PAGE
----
Earlier I had noticed tracks in the snow, though obviously more than one or two days old and I sat on a rock for some time scanning nearby gullies with my Tasco 8 x 40 binoculars, watching for any movement or any recognizable form. The air seemed ice chilled as the breeze dried the last vestiges of sweat from my short. The fog was now presenting a danger. I had to move down while I still knew in which direction to go. In a dense fog it would be easy, not having any landmarks, to unknowingly move down the wrong face of the ridge into the interior of the range and be forced to spend a night out – a daunting prospect.

I chose a different descent to avoid the steep, difficult terrain encountered on the way up. Feeling somewhat cheated about having to return from the tops early after a hard climb up, I wasn’t enthusiastic about the climb down. Several hundred metres of scrub saw me clambering down a rocky gorge with trees and bush on either side. A careless move could send rocks skating downwards over the loose eroded soil and shingle. Each foot had to be carefully placed to avoid sliding.

Then it happened, a glance down at the terrain to come revealed a dark form some 100 metres directly below me. I concentrated my gaze on the animal standing on the edge of the bush. Its two front feet on a rock, stock still, gazing up towards me – a chamois. The first I had ever seen in the wild, with its dark winter coat making an impressive outline against the pale rocks and bush. A fraction of a second saw a round slammed into the breech of my, as yet, untested .243. Crosshairs coming to rest on the chest cavity, the 85 grain hollowpoint Sierra found its mark, moving the chamois over backwards on its feet. I quickly reloaded and searched the rocks for movement – nothing. Noting the position where the chamois had fallen I cautiously climbed down to where I thought the animal had stood, still having to meticulously place each foot. I was not to be disappointed, my eye caught sight of the dark coat of the buck chamois lying stone dead in some grass between two rocks. The superb accuracy of the .243 had proved to be devastating at this range, the single lung shot completing the task of securing my first game with rifle.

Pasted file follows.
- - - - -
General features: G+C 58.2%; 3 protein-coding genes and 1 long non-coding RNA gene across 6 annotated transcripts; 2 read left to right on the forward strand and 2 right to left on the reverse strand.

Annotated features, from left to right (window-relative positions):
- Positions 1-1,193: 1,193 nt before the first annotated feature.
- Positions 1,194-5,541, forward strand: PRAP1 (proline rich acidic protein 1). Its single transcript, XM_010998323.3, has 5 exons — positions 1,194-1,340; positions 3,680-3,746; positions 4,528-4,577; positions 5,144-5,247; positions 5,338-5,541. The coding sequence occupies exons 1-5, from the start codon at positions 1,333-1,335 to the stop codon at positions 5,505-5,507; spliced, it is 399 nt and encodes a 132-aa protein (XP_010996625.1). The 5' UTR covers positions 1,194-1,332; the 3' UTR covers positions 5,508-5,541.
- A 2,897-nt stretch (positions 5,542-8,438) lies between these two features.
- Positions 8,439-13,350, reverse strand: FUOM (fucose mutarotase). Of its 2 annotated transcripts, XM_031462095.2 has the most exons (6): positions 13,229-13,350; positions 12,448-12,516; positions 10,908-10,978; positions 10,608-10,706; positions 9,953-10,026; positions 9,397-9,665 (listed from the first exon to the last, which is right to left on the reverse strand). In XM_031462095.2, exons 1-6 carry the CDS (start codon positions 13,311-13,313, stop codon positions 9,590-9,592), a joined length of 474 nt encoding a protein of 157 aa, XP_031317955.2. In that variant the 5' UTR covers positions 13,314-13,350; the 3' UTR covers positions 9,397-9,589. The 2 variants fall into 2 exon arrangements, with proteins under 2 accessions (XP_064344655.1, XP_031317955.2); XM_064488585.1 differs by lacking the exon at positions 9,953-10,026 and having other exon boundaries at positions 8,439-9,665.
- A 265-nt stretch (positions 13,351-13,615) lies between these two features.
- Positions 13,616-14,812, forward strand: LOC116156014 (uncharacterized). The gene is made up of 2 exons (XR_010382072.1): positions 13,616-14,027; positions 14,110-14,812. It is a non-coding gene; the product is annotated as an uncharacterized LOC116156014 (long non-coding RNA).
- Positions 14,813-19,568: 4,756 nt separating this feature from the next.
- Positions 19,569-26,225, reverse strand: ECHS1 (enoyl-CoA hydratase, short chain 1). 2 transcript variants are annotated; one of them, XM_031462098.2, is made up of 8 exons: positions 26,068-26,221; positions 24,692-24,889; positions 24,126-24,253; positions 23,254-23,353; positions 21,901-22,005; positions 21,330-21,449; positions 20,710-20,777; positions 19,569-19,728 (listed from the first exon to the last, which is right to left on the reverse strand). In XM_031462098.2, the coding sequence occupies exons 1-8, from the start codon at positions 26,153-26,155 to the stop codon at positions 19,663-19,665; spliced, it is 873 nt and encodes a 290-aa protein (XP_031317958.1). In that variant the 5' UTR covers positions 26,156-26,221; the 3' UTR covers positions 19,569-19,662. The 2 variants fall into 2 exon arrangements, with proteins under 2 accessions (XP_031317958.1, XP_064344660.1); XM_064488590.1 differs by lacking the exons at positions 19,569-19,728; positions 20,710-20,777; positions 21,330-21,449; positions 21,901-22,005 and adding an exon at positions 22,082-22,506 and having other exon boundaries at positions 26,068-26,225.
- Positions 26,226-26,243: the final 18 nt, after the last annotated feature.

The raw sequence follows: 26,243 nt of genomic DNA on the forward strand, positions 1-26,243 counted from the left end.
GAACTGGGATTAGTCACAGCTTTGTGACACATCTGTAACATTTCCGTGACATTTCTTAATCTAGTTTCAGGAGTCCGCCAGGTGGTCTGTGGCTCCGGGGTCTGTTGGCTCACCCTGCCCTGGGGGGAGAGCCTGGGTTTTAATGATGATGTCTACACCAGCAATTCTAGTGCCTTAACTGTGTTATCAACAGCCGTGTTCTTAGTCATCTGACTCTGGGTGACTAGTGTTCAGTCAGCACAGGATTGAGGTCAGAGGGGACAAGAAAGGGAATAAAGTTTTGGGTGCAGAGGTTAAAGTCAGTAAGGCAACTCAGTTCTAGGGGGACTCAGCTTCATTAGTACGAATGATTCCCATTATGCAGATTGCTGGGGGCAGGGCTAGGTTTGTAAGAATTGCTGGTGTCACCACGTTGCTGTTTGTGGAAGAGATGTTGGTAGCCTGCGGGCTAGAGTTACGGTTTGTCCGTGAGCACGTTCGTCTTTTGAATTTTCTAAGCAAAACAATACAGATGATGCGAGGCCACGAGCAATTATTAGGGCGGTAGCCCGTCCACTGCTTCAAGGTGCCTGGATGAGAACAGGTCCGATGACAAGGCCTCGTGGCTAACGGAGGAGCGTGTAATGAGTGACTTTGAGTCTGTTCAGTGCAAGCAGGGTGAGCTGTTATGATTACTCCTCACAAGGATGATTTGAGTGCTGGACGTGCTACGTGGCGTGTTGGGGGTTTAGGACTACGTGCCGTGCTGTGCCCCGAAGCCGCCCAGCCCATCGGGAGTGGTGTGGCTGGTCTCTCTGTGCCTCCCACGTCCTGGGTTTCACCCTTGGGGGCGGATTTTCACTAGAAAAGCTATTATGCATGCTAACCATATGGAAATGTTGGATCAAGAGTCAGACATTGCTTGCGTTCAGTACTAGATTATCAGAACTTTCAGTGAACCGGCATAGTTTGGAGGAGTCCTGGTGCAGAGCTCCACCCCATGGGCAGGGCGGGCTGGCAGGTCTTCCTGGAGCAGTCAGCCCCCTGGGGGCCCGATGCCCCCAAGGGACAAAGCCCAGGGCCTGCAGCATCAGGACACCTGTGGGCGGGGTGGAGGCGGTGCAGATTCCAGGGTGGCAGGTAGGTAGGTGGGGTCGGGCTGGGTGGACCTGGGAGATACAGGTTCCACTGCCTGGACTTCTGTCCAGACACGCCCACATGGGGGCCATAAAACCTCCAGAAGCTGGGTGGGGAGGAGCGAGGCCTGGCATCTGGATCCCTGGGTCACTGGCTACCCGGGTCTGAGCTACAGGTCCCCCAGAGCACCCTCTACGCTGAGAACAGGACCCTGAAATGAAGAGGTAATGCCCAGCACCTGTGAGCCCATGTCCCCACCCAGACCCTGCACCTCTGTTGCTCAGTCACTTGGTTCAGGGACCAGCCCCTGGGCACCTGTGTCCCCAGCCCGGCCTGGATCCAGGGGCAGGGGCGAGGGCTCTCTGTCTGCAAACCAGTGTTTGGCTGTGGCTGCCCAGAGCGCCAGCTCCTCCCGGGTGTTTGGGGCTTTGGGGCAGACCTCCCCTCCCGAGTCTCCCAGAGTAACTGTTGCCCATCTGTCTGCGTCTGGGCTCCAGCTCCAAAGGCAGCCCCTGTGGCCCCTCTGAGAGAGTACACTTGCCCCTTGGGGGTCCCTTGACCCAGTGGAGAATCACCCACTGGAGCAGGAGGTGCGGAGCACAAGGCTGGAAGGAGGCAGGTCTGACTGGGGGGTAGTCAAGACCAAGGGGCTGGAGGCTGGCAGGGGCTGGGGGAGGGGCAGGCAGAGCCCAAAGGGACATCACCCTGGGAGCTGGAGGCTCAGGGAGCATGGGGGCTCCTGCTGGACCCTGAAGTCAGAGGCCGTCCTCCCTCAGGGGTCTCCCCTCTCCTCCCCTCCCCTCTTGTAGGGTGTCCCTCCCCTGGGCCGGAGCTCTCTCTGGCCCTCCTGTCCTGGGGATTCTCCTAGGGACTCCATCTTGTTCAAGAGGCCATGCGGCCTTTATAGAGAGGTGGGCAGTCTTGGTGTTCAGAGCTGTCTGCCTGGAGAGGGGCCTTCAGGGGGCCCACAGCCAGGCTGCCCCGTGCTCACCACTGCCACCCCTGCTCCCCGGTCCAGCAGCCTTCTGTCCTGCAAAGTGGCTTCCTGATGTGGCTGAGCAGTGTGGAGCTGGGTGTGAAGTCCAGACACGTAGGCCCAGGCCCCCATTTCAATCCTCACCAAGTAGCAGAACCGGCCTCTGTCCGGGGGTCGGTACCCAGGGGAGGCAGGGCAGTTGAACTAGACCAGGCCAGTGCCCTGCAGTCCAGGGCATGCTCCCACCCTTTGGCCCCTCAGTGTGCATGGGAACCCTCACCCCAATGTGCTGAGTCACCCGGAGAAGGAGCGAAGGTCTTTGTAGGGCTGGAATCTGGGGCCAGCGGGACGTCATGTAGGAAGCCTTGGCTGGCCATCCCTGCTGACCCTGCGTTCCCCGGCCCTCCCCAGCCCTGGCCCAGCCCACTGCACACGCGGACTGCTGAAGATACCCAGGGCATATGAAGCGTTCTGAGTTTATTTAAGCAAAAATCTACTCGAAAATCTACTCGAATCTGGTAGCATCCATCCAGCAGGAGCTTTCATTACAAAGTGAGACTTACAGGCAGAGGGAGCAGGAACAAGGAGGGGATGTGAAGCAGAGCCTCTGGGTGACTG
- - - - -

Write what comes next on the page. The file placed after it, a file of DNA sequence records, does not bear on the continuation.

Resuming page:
I quickly snapped some shots with the camera. Not a trophy I thought as I took a closer look at the horns which later measured out at 20cm. After skinning out, and by now feeling a lot happier with my efforts I continued the downward climb. But unbeknown to me, my day wasn’t finished there. The events of the preceding 30 minutes had distracted my to the extent that now, without warning, a hail storm was sending a torrent of ice pellets raining down all around. The climb down would now become even more hazardous.

I found myself scanning a rock face for a visible sequence of footholds. A closer scrutiny revealed what were to be the markings of a means of ascent. Two nicks in the rock a few centimetres wide provided a hold for both boots. The rifle had to be placed on a ledge along from and above me. My horizontal manoeuvring would bring me out onto the top of the steep bush-clad sloping ridge which I should have taken earlier. The hail had filled all the crevices in the rock, making any grip or foot hold treacherous. Half way along new holds suddenly seemed to cease. I looked above me to confirm the hopelessness of that means of exit. Glancing down, the drop to the boulders below had increased to around ten metres. It seemed as though I was in a stalemate – back-tracking was impossible. Beads of sweat began to form on my forehead as the strength in my arms was sapped in trying to keep the weight off my feet and the pathetic trip the held seemed to be lessening.

Again, without warning, the unexpected happened. A movement and slight rustling in the fern above me momentarily distracted my attention away from my immediate dilemma. Not more than a metre or two above me, barely out of reach, emerging through the fern stood a young chamois staring down at me. No more than a young kid but with a perfectly formed set of hooked horns. Beside it and slightly further back stood another, larger animal. My amazement was only equalled by the inquisitiveness of these curious animals, displaying the same trait that had betrayed my earlier quarry. If only I could take out my camera now, I thought, but my circumstances demanded different action. A thought in the back of my mind of what a dislodged rock above me could result in saw my attention revert to the problem of traversing the last few metres of rock face. A new foothold was found and I was able to place the rifle up and over the top of the last piece of rock, grasp the steep bushy ridge. A sigh of relief accompanied a glance behind to farewell my friendly spectators, but they too must have felt that it was time they were elsewhere.

Time seemed to be on my side now as I was covering easier ground. I had stumbled upon an old opossum hunters’ track and the going was much more enjoyable. The climb down had taken just over two hours and I reached the car with time to spare. A better knowledge of the terrain and better weather conditions could have given me an extra two hours to search the tops. Luck, I felt had been with me. But, I would return, hopefully with time on my side and again the possibility of a deer and another encounter with those beautiful but unexpected chamois.